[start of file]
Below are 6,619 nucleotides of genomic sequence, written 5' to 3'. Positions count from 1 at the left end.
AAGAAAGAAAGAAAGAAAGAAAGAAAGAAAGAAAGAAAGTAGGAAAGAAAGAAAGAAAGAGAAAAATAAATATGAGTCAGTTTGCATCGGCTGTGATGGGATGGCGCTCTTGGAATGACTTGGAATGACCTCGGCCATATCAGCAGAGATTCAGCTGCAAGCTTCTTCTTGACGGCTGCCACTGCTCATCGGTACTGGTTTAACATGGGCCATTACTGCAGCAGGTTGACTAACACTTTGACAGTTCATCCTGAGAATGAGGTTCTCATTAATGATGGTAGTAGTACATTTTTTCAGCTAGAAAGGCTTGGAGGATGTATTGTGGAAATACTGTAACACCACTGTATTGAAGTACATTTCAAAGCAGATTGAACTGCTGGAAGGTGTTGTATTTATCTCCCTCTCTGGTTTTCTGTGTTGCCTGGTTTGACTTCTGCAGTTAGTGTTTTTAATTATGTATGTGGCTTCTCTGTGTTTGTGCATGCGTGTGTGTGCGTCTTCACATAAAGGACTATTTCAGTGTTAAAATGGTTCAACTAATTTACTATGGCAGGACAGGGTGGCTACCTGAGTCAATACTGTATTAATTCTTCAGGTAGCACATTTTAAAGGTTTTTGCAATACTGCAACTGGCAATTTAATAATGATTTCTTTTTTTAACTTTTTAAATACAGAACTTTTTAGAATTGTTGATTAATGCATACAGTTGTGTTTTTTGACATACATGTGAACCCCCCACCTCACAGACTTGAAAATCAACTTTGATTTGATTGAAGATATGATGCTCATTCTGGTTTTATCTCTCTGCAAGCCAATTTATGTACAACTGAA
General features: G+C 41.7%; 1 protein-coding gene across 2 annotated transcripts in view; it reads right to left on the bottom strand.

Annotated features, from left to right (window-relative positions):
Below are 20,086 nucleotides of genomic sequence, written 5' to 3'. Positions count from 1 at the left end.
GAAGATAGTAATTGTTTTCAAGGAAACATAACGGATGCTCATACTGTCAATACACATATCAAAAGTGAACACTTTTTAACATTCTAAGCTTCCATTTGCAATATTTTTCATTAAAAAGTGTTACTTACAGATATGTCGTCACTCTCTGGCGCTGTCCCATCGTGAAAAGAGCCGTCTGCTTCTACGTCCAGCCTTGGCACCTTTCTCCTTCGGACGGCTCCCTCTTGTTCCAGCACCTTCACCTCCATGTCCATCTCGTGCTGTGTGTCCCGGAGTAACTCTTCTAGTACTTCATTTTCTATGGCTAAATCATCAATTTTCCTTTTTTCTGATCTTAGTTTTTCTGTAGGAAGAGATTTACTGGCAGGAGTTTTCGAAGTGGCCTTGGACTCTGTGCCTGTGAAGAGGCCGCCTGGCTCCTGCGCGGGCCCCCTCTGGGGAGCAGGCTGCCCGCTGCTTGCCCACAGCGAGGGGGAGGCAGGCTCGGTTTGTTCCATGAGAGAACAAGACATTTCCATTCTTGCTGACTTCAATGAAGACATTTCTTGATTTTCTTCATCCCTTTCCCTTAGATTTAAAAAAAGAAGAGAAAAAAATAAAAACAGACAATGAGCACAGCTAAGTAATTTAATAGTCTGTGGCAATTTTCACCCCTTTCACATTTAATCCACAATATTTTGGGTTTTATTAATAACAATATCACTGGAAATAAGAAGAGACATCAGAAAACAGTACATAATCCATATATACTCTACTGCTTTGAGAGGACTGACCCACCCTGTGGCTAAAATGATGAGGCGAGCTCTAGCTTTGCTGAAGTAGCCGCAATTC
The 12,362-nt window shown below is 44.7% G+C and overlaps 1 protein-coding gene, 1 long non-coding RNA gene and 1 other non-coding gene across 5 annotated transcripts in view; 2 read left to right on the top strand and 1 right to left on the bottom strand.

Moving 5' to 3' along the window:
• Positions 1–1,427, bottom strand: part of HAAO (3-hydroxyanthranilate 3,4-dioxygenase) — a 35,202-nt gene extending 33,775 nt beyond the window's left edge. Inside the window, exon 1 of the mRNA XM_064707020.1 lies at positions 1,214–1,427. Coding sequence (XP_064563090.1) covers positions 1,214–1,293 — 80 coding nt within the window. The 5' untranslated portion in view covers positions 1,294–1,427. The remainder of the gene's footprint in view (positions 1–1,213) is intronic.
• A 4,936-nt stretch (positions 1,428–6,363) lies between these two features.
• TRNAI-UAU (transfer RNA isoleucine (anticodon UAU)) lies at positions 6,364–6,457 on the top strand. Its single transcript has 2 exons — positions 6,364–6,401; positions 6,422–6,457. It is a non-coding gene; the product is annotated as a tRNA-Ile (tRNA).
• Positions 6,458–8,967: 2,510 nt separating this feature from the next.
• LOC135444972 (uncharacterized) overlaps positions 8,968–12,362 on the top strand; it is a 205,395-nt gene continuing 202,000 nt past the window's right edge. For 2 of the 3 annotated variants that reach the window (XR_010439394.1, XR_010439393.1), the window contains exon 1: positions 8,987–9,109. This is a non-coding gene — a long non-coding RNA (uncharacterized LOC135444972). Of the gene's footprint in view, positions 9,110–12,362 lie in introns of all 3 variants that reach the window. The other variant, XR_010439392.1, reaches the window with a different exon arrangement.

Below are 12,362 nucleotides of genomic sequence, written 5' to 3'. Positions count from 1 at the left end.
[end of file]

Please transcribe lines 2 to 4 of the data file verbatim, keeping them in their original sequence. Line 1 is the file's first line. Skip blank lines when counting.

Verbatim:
AAGAAAGAAAGAAAGAAAGAAAGAAAGAAAGAAAGAAAGTAGGAAAGAAAGAAAGAAAGAGAAAAATAAATATGAGTCAGTTTGCATCGGCTGTGATGGGATGGCGCTCTTGGAATGACTTGGAATGACCTCGGCCATATCAGCAGAGATTCAGCTGCAAGCTTCTTCTTGACGGCTGCCACTGCTCATCGGTACTGGTTTAACATGGGCCATTACTGCAGCAGGTTGACTAACACTTTGACAGTTCATCCTGAGAATGAGGTTCTCATTAATGATGGTAGTAGTACATTTTTTCAGCTAGAAAGGCTTGGAGGATGTATTGTGGAAATACTGTAACACCACTGTATTGAAGTACATTTCAAAGCAGATTGAACTGCTGGAAGGTGTTGTATTTATCTCCCTCTCTGGTTTTCTGTGTTGCCTGGTTTGACTTCTGCAGTTAGTGTTTTTAATTATGTATGTGGCTTCTCTGTGTTTGTGCATGCGTGTGTGTGCGTCTTCACATAAAGGACTATTTCAGTGTTAAAATGGTTCAACTAATTTACTATGGCAGGACAGGGTGGCTACCTGAGTCAATACTGTATTAATTCTTCAGGTAGCACATTTTAAAGGTTTTTGCAATACTGCAACTGGCAATTTAATAATGATTTCTTTTTTTAACTTTTTAAATACAGAACTTTTTAGAATTGTTGATTAATGCATACAGTTGTGTTTTTTGACATACATGTGAACCCCCCACCTCACAGACTTGAAAATCAACTTTGATTTGATTGAAGATATGATGCTCATTCTGGTTTTATCTCTCTGCAAGCCAATTTATGTACAACTGAA
General features: G+C 41.7%; 1 protein-coding gene across 2 annotated transcripts in view; it reads right to left on the bottom strand.

Annotated features, from left to right (window-relative positions):